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Learning by watching other people climb
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By Mark E Dixon
From Sprezzatura, Someday
Mar 18, 2013
Sure, I can belay

Short version- if you are trying to learn something by watching folks climb, what specifically are you looking at? I have been focusing on foot technique, precision and in particular whether they keep looking at their feet till they are placed. I asked a local trainer and he looks at their "attitude."

Long version, there's something called the Action Observation Network, a circuit in your brain that is activated in a similar fashion when you perform a movement, and when you watch the movement and when you visualize the movement. Doing any of those three properly is thought to help motor learning. I realized I never watch other folks climb, so thought I'd give it a try. It's interesting. Not everyone is as smooth as I would have guessed.


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By Woodchuck ATC
Mar 18, 2013
Rock Wars, RRG, 2008

Yes, this is what I did decades ago before there were gyms or the internet. Just went out to climbing area of interest, watched hand and footwork on slick quartzite, finally begged a belay to try it out myself one day. Lots to observe at different areas , how to use crimps, small face holds, jam cracks, etc. Best of luck observing.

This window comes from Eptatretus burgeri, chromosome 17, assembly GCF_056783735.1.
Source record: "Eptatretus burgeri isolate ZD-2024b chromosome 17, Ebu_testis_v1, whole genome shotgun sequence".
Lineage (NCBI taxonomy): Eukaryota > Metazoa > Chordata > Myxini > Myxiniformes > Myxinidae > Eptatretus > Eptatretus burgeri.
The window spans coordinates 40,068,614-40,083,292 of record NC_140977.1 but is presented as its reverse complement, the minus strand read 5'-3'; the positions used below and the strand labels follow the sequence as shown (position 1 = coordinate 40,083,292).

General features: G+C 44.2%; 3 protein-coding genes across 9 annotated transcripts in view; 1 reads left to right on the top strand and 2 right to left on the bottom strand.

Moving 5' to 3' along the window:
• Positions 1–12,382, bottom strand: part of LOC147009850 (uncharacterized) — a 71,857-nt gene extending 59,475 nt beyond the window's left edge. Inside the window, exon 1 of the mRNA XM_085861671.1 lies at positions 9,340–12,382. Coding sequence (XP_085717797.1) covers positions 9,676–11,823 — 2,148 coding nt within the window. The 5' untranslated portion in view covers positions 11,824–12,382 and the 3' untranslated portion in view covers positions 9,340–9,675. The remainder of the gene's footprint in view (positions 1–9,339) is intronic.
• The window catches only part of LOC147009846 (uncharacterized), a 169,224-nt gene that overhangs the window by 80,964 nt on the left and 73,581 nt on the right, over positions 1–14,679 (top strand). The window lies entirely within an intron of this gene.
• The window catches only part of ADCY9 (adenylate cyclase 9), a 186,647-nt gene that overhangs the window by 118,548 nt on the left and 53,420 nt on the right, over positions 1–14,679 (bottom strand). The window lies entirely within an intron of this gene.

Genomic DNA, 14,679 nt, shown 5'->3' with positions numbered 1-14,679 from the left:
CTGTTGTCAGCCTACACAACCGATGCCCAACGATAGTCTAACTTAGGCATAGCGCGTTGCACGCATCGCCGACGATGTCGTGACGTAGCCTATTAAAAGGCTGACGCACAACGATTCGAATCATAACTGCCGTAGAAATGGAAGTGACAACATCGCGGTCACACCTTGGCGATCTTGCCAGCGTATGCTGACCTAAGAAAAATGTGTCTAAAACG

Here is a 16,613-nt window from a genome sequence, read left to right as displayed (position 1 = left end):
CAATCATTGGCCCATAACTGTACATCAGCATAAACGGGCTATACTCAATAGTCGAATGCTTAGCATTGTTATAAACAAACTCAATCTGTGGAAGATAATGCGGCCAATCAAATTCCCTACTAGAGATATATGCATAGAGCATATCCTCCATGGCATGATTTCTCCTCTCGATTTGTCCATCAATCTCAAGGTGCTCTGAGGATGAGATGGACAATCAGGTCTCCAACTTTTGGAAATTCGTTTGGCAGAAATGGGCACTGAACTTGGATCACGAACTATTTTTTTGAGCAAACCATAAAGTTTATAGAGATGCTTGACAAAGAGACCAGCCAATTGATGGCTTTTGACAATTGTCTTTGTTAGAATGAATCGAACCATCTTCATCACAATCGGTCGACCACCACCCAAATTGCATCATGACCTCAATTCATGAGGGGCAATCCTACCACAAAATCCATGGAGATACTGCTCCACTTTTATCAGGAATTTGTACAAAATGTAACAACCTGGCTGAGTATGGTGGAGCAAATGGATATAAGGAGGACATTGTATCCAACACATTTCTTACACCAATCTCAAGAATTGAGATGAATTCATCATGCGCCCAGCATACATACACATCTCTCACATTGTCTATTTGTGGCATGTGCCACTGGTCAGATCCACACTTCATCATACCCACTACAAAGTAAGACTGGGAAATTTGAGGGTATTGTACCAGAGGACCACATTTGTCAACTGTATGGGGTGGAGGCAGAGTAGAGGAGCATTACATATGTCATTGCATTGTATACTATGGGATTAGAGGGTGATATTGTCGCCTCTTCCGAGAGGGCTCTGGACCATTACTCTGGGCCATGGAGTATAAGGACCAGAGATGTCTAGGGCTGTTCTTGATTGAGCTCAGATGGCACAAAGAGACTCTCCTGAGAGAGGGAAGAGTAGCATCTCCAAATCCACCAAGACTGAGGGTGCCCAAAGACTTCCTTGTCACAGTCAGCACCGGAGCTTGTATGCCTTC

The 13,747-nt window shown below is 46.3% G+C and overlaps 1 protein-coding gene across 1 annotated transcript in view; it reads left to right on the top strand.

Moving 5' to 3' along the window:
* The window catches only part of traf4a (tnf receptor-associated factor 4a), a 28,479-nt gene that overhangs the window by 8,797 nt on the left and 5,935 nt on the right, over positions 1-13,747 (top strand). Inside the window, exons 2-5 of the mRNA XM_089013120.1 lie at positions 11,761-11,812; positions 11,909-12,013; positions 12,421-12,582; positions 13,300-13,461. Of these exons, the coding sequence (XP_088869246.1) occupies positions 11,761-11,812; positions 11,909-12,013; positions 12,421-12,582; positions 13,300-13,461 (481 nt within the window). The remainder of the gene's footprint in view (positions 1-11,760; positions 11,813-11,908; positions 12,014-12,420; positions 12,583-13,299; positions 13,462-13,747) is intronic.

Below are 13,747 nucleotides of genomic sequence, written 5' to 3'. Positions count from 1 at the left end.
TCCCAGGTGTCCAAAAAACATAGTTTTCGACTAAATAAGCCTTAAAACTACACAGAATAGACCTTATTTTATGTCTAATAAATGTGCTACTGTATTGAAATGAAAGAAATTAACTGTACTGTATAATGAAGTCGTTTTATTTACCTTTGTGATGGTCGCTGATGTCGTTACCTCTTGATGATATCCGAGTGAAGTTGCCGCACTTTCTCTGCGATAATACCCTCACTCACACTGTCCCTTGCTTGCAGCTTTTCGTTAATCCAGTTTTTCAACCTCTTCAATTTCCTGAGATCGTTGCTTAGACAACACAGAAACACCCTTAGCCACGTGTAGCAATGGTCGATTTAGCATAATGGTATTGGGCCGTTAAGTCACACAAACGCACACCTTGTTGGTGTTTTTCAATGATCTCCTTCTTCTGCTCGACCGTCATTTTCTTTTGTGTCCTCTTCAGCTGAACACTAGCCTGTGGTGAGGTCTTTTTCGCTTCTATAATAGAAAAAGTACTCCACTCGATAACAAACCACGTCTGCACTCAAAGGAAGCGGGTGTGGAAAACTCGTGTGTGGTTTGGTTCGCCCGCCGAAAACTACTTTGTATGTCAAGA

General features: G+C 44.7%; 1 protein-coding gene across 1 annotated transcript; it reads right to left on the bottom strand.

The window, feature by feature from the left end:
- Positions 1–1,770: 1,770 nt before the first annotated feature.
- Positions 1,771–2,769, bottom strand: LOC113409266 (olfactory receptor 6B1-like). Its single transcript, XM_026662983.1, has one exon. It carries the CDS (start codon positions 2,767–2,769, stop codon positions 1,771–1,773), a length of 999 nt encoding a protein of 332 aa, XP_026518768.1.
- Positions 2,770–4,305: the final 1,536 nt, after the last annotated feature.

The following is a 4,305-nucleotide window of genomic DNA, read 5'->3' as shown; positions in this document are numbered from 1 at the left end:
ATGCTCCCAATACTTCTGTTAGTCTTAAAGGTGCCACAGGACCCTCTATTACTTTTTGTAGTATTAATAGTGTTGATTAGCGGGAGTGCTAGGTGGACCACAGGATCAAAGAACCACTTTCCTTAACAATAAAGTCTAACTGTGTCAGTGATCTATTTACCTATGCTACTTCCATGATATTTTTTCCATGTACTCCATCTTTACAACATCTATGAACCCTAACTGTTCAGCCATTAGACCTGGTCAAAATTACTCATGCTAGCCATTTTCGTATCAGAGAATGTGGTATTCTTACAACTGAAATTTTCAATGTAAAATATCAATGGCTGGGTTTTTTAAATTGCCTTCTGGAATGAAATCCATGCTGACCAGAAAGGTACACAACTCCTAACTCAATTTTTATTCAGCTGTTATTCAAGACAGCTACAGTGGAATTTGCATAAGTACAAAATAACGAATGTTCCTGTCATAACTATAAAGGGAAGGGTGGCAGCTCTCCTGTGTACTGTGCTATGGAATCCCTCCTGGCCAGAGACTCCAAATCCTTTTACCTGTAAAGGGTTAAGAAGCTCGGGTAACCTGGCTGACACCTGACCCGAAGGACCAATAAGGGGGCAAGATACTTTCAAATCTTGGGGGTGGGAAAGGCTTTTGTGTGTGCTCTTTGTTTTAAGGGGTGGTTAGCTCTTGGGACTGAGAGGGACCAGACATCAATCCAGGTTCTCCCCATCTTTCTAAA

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By JoeR
From Eugene, OR
Mar 18, 2013

I watch the hips for weight distribution and core, knees to know what's happening with the feet, and elbows to know more about hand/shoulder work. Whole picture together gives clues on core tension, especially taking the whole sequence into account.

Seems to help me.


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By SMR
Mar 18, 2013

I am 5'1" so watch and carefully pay attention to similar sized folks' beta and body position and how a climber moves between holds (where they generate momentum from). i usually don't watch taller climbers anymore since the beta can be too different to help me.


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By Eddie2170
From Orange County, NY
Mar 18, 2013

I guess it depends on what im doing. If im looking for how to do a route/problem then im looking for beta as far as sequencing and footwork ad well as where their weight is to figure how I would do it myself, especially with specific moves like dropknees or moves that might not be super obvious.